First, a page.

Well I continued to do laundry and the pullet continued to rummage around between crates and feed bags and boxes. Finally after hanging up a load of laundry I had to see what she was doing. Ah Hah! I caught her as she was climbing up from a neat nest she had made behind the extra box spring in some plastic bags. There lay the sweetest little egg ever! [I am sure anyone who ever finds their first pullet egg thinks this!] So we took inventory and checked out several places the buff pullets had been hanging around today. Pay dirt, we totaled three lovely little eggs.

The thing is we had figured 5 and a half to six months of age and the nesting boxes are planned but just not built. The wind damage to the Tobacco barn roof from the last storm has us working on other things. 

Still it is very cool to get our own eggs. Especially since we just bought 3 dozen from our Amish neighbor.

 The Amish Eggs on the left and our new eggs on the right. The Amish eggs are lovely and come from a flock that run all over a wooded horse pasture. The would grade large.

The egg production race has been won by the sweet little yellow chickens that still climb on everything! Now the race is really on to get the roof fixed and the chicken nest boxes in place.

 Humn herb flavored eggs?

Happy homesteading everyone.... 


Friday, February 5, 2016

Fun Fowl Fhotos for February

Yes the crazy weather is getting to me, or is it all the hormonal teenage roosters? I am not sure. Whatever it is I thought is would be fun to do a photo post of everyone and how they are weathering the winter here in Kentucky.

The front step coffee club and welcome wagon.

Red Band the Buff Rooster that follows Ralph everywhere!

A buff hen that knows she is way sweeter than the turkeys! Really!

 One of the Coral Guinea's. We still call them keets although we know they are past that stage and now are young watch birds.

Here are more guinea's, the dark ones are Royal Purple, the photo does not do them justice as they are iridescent almost neon purple. Quite beautiful and we so marvel at their color in the afternoon sun! They look pretty fashionable with the white keets next to them.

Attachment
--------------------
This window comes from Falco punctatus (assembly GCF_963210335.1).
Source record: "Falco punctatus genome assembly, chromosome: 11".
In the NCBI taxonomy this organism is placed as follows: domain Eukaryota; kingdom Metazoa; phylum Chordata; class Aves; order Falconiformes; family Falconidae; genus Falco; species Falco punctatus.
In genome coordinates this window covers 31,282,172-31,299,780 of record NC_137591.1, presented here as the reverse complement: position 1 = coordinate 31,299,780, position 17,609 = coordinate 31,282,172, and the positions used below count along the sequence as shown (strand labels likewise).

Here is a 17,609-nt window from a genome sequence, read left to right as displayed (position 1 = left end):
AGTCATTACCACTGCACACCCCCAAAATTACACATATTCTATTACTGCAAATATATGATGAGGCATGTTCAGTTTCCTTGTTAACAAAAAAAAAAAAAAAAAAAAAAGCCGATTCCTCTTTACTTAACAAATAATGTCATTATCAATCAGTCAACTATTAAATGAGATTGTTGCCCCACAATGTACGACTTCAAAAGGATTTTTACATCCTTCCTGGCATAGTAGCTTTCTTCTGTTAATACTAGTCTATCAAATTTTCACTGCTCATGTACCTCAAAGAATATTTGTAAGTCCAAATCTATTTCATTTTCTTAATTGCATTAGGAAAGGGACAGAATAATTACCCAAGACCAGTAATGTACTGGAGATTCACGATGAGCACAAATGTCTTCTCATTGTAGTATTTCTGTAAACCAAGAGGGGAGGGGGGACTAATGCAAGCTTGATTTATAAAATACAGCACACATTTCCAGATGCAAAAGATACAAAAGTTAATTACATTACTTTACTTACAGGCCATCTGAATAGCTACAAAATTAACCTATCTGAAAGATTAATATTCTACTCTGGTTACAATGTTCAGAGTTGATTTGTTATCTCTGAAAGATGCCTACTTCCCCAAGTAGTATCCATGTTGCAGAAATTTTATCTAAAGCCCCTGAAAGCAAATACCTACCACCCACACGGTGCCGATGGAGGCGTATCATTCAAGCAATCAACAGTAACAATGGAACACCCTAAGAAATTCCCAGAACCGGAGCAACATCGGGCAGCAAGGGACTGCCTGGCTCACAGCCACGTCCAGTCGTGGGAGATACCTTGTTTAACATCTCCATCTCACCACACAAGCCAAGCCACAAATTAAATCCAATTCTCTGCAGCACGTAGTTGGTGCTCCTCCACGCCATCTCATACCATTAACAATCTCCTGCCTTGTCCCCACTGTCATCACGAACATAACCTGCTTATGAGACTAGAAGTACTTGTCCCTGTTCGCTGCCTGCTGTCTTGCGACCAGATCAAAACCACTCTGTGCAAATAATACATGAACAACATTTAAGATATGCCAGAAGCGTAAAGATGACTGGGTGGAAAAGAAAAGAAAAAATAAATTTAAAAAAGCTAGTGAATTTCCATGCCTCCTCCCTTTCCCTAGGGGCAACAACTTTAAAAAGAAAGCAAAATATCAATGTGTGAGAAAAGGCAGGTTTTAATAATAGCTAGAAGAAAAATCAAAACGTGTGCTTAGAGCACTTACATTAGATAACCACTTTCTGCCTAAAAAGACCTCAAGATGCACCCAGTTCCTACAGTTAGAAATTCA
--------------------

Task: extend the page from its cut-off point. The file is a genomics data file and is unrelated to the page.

Some of the buff's glad to get out after the snowstorm!

Ahh many hands make light work....what about helping hens make light work?  Well entertainment while you try to work. One of the Chocolate hens tries out the new garden cart while Lilac the Slate checks the screw placement...shiny things just fascinate the turkeys!

The palm hens are really friendly and they will sit to have their backs stroked for as long as you can do it. They make happy little faint cooing noises while you pet them.

A Royal Palm in full color as he struts. They really get quite bright colors and it looks even brighter with the white plumage.

Meanwhile  back in the house the cat is absorbing wood heat in her box behind the stove. Okay it is not a fancy cat bed [which she has] but it is a place she  just loves.

And last but not least....we hauled fresh water to the trough in 30 degree weather and the ducks are just so happy!

Be safe and God Bless you all.

Wednesday, February 3, 2016

Turkey Evaluation Part 3: The Royal Palm

Fancy name and yes fancy turkeys. These birds caught my eye years ago but I could never find poults available anywhere near where I lived. They are simply beautiful birds with their black and white plumage.

The ALBC describes them this way:

"The Royal Palm is a strikingly attractive and small-sized turkey variety. The first birds in America to have the Palm color pattern appeared in a mixed flock of Black, Bronze, Narragansett, and Wild turkeys on the farm of Enoch Carson of Lake Worth, Florida in the 1920s. Further selection has been made since then to stabilize the consistency of color and other characteristics. As an anonymous breeder wrote to Feathered World magazine in 1931, “Turkeys of this type of coloration do crop up by chance where different color varieties are crossed . . . but it takes years to perfect their markings.” The Royal Palm was recognized by the American Poultry Association in 1971. It is similar to a European variety called the Pied, Crollwitz, or Black-laced White, which has been known since the 1700s.

Royal Palm turkeys are white with a sharply contrasting, metallic black edging on the feathers. The saddle is black which provides a sharp contrast against the white base color of body plumage. The tail is pure white, with each feather having a band of black and an edge of white. The coverts are white with a band of black, and the wings are white with a narrow edge of black across each feather. The breast is white with the exposed portion of each feather ending in a band of black to form a contrast of black and white similar to the scales of a fish. The turkeys have red to bluish white heads, a light horn beak, light brown eyes, red to bluish white throat and wattles, and deep pink shanks and toes. The beard is black.